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Tilmann Pesch

A Jesuit philosopher, b. at Cologne, Feb. 1, 1836; d. at Valkenburg, Holland, Oct. 18, 1899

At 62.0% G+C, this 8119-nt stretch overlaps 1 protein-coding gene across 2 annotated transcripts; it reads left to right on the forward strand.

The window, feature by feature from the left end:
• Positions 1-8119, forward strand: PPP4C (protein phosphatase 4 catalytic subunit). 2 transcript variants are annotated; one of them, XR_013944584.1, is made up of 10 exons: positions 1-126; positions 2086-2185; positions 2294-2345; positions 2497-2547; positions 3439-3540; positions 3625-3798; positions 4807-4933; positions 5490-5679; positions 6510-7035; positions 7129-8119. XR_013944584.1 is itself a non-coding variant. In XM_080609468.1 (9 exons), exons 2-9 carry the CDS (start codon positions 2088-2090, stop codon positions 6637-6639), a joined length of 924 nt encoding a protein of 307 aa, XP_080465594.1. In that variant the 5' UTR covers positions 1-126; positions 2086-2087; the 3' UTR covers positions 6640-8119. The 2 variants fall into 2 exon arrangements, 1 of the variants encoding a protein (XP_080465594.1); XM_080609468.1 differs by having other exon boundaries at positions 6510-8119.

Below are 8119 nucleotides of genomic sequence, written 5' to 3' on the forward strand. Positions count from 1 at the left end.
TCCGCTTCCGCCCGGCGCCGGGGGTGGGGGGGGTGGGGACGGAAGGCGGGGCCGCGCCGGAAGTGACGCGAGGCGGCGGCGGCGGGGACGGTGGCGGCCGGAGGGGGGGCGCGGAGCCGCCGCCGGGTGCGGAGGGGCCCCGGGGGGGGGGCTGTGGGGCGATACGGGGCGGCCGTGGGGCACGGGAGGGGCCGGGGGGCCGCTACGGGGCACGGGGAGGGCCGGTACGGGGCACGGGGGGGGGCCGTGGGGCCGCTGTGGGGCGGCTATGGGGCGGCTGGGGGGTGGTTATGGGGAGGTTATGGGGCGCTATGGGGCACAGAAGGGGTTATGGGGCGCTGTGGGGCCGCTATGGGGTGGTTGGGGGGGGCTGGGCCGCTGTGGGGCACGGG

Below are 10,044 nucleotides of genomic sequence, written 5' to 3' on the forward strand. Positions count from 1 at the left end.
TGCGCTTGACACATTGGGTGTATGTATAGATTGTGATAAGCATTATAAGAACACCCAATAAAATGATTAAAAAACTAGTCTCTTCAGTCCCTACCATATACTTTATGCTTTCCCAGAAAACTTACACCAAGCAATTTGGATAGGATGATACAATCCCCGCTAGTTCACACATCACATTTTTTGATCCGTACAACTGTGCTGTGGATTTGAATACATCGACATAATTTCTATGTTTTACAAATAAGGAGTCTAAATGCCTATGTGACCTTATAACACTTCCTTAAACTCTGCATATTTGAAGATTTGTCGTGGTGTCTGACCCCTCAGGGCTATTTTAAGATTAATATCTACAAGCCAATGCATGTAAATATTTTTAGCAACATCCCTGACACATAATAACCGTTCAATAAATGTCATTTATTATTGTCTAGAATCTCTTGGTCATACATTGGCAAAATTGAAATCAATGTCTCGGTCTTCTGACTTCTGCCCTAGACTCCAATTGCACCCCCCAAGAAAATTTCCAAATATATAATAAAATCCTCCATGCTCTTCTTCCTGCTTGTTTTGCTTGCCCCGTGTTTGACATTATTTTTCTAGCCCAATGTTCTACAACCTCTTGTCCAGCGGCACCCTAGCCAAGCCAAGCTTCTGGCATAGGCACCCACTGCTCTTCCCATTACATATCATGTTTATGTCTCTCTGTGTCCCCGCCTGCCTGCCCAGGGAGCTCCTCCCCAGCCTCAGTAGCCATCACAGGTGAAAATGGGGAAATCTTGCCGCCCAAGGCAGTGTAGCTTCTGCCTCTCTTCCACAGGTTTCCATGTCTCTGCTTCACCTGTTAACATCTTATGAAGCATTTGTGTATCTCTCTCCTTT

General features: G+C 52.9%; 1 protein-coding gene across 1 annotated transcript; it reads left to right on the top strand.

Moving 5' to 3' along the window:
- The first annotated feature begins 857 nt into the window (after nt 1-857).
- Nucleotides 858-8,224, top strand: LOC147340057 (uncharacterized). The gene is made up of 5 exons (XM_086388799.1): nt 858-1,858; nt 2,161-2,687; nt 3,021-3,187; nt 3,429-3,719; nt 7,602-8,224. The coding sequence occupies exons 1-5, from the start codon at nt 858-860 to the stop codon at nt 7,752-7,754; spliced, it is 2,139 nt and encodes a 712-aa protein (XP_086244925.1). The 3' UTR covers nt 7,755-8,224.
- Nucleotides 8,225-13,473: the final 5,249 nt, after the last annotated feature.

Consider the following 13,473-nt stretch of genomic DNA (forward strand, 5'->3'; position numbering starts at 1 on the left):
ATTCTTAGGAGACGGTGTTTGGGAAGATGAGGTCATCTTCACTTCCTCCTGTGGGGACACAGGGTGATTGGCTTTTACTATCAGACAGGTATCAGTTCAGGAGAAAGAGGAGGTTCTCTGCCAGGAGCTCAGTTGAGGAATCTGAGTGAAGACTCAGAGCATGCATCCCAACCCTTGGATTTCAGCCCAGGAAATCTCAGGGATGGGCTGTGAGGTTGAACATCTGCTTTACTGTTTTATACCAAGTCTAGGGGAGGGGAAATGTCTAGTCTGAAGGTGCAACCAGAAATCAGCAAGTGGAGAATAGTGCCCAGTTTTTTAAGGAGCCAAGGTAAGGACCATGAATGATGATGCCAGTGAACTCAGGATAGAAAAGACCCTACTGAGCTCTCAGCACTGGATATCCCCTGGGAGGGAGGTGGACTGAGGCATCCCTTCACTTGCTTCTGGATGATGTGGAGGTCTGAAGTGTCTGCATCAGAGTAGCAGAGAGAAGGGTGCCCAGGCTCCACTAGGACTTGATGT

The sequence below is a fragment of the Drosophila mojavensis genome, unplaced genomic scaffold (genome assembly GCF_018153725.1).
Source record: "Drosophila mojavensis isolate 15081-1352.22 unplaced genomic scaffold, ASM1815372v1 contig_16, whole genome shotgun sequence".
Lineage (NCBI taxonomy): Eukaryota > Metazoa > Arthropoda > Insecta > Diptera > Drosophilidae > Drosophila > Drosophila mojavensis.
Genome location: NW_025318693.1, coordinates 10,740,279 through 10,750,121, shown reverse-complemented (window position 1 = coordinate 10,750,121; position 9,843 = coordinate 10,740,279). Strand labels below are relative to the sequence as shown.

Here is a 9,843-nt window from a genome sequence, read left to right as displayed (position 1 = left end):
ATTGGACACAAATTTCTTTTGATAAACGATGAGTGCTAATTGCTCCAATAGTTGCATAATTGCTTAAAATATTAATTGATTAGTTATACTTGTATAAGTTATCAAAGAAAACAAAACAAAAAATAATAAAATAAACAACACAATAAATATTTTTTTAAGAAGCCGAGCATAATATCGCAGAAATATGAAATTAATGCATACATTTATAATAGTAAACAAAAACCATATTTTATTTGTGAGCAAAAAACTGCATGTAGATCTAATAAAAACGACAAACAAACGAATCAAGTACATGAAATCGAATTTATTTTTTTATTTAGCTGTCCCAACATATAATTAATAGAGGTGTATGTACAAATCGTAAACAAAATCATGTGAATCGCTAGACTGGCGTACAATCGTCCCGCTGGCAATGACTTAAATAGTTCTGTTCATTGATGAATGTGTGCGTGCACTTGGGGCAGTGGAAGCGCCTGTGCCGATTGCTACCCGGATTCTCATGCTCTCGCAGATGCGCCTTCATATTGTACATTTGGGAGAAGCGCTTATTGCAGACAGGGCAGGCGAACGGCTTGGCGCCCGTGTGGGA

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Pesch , TILMANN, a Jesuit philosopher, b. at Cologne, February 1, 1836; d. at Valkenburg, Holland, October 18, 1899. He became a Jesuit on October 15, 1852, and made his novitiate at Friedrichsburg near Munster; he studied classics two years at Paderborn, philosophy two years at Bonn; taught four years at Feldkirch, Switzerland; studied theology one year at Paderborn and three years at Maria-Laach, after which he made his third year of novitiate at Paderborn. He then taught philosophy at Maria-Laach (1867-69). From 1870 till 1876 he worked in the ministry, and again taught philosophy eight years (1876-84), at Blyenbeck. The literary activity of Pesch began in 1876. He contributed to “Philosophia Lacensis”; “Institutiones philosophiae naturalis” (1880); “Institutiones logicales” (1888); “Institutiones psychologicae” (1896-98). The last fifteen years of his life were devoted entirely to writing and to the ministry. By publishing treatises in German, Pesch helped much to spread Catholic truth. Such treatises were “Weltphanomenon” (1881), “Weltratsel” (1884), “Seele and Leib” (1893), and “Christliche Lebensphilosophie” (1895). The last work reached its fourth edition within three years. Besides these more scholarly writings, he published popular philosophic and apologetic articles and pamphlets. The most important of these were the articles published in the “Germania” above the pseudonym “Gottlieb”; they were later arranged in two volumes, “Briefe aus Hamburg” (1883), and “Der Krach von Wittenberg” (1889), refuting the usual calumnies against the Church. His most popular book was “Das Religiose Leben”, of which thirteen large editions have appeared. During all this period of literary activity, Pesch was tireless as a missioner in Germany. He was often arrested under charge of being a Jesuit. Pesch taught the best in Scholasticism, but appreciated what was good in other systems of philosophy. His Latin writings contain the latest results of natural science applied to the illustration of truth by scholastic methods.


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